Business models are changing.
Success doesn't really depend on an ecosystem or platform. It depends on access to the best customers. At an extremely simplistic level we can think of the best customers are those who are most willing to pay for what you're selling. That definition is broad in that it can encompass any market and the customers within markets are not disjoint. The companies that own access to those customers are the companies that are going to generate the profits. It is them who have the power to direct those customers to the products. They can influence, they can drive desire. This post's idea of success is that a company captures a certain type of customer, knows a lot about that customer and therefore is able to profit by directing them to the most efficient seller.
The modern way to get those users is to first deliver superior user experience. Capture the superfan - others will follow. To capture those fans, you have to have a superior product. Marketing can't make a mediocre product good. It can make is sell a few in the beginning, but it can't create a superstar. Simple as that.
What about the best businesses? It is no secret I am a fan of Aswath Damoaran. The Industry Average Excess Returns data he provides with the post (Investing in Bad Businesses)[http://aswathdamodaran.blogspot.com/2015/05/no-light-at-end-of-tunnel-investing-in.html] is fun to look at. Download it and sort descending by the Average Excess Returns 2005-2015 column. While it is fun to dream of owning a company that consistently achieves double-digit returns and laugh at anyone who works at the bottom, I think the sectors in the middle are those who have the most interesting problems and who will probably be more willing to work on solutions.
This post is falling off the rails:
investing - the only thing that matters is you paid less than you sell it for. one way to do this is to find things that have a higher value than what they're selling for. one way to do this is by simply excluding the losers.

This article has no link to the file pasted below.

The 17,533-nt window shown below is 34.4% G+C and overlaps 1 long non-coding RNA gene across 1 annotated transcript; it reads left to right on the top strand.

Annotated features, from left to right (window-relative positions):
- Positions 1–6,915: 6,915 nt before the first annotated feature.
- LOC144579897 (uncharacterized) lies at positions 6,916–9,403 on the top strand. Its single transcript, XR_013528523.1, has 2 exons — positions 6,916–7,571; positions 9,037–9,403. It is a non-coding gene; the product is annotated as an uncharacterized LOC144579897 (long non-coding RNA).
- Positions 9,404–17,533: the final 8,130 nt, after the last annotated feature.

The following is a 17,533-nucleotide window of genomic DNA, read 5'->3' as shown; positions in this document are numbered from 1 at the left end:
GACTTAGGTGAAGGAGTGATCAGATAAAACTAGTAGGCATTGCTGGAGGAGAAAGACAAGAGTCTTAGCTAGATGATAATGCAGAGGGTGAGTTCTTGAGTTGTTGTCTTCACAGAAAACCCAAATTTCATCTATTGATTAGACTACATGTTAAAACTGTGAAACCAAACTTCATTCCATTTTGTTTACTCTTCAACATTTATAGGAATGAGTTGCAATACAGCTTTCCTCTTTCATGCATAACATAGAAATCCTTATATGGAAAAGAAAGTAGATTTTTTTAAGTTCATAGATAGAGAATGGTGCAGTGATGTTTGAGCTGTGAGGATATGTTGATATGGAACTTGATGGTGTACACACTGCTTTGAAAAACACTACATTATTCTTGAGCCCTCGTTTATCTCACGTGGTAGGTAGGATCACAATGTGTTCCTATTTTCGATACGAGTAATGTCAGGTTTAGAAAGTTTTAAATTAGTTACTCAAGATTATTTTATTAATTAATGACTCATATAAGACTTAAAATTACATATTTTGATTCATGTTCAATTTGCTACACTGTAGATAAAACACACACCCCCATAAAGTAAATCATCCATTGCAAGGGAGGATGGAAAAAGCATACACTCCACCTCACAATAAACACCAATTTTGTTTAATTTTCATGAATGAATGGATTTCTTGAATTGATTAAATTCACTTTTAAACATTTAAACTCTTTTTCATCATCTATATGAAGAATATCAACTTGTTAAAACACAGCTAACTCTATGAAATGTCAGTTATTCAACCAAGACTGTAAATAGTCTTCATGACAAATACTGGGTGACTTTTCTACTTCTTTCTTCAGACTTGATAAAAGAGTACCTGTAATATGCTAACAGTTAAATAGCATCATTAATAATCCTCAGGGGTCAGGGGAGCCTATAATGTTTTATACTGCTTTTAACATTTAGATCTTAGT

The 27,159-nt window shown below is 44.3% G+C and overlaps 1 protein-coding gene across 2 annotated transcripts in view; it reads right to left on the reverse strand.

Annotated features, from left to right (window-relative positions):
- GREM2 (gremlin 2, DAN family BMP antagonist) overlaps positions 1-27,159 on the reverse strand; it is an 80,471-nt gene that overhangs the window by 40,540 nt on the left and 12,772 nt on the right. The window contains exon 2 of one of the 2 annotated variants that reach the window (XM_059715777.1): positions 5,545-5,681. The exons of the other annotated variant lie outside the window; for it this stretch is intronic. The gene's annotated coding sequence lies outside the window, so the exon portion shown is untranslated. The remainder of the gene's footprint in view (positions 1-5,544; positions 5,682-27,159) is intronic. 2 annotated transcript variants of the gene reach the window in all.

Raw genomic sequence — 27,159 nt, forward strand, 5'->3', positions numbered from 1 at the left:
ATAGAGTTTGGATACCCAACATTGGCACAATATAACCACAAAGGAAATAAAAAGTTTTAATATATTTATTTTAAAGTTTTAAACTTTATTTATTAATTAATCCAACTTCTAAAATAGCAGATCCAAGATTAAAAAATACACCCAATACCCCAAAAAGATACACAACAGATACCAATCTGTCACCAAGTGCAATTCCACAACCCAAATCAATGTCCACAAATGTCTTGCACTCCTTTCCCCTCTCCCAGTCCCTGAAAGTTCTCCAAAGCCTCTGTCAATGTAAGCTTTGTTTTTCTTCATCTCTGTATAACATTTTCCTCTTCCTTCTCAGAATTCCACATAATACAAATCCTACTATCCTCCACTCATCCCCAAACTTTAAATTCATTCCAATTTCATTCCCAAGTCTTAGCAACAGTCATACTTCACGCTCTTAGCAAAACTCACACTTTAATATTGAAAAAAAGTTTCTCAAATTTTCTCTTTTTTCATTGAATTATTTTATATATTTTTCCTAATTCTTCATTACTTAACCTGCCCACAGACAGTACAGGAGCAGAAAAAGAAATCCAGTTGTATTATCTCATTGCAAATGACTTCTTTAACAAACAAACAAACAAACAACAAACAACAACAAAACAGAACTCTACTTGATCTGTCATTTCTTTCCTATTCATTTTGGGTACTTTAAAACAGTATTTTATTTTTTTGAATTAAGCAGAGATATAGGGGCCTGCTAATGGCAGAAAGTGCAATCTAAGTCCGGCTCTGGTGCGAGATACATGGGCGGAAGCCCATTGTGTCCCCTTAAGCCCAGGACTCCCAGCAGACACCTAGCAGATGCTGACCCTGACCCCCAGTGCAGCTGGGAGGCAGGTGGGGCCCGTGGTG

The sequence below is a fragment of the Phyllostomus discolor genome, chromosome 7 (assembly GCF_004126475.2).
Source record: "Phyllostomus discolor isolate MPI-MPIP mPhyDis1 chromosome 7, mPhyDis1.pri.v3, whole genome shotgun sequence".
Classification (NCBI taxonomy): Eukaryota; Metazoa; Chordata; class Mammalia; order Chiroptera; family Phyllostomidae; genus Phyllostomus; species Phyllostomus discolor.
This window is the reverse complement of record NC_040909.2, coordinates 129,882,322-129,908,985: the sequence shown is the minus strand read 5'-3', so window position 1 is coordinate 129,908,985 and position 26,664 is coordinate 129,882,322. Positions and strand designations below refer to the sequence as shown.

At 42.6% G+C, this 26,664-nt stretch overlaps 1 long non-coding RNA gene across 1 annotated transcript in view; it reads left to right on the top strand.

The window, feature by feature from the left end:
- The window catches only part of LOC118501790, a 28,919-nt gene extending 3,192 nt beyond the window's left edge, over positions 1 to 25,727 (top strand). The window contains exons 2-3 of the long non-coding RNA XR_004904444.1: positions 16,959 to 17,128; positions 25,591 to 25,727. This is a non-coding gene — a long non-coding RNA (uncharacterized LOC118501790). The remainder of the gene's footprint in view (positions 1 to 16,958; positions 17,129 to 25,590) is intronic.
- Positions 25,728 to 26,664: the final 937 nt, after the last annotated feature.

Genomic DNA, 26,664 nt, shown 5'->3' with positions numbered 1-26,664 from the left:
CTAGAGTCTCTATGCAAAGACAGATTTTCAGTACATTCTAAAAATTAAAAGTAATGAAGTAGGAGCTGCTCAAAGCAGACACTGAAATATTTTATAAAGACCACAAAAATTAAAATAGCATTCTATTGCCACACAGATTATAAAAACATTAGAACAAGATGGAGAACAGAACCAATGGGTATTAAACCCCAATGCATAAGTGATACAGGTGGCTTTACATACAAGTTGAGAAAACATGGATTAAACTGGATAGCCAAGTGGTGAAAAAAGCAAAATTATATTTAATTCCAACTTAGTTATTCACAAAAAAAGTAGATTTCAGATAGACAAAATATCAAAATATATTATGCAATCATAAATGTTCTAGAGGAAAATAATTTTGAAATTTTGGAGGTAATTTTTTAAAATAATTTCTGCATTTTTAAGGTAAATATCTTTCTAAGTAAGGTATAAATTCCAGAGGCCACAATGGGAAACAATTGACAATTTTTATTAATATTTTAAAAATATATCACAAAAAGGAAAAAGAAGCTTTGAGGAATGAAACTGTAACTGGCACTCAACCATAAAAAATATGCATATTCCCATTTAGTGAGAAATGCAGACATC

exclude the losers, hold on to the average or better. you make money by avoiding the losses.
primacy of risk control
do not time the market. trying is futile.
what the wise man does in the beginning, the fool does in the end, first the innovator, then the imitator, then the idiot
Yep, the post is a complete wreck. must re-write.
YOU SHOULD DO THIS BECAUSE NOBODY ELSE IS DOING THIS AND IT IS A GOOD THING BECAUSE OF REASONS A B C and D. explain the merits, tell the story clearly, concisely and convincingly, you'll get the clients.
Self assessment is important.
I knew the day would come when someone would say, "Tricky Keg Stands? Really?" I didn't have a plan for what I'd do next, though. It has been nearly a year and I still do not. On one hand, I want to keep trickykegstands and just own it. On the other hand, it feels like it is time for something new. I am definitely overthinking it, but that's what I do. Also, there are so many domain names available I can't decide on something new. Let's start with the ones I already own.
I want to do some industrial automation work. If I do, I will name the company Standard Automata, Inc. I bought standardautomata.com and thought, hey, that's kind of a mouthful but it still might make a good name. Then I was going to change my twitter name to standardautomata. Sad trombone... too many letters. The best one I can find is standardautoma... but that sounds like hematoma. stndrdautomata? i don't love it.
So, yeah, I've got nothing. Should I keep trickykegstands?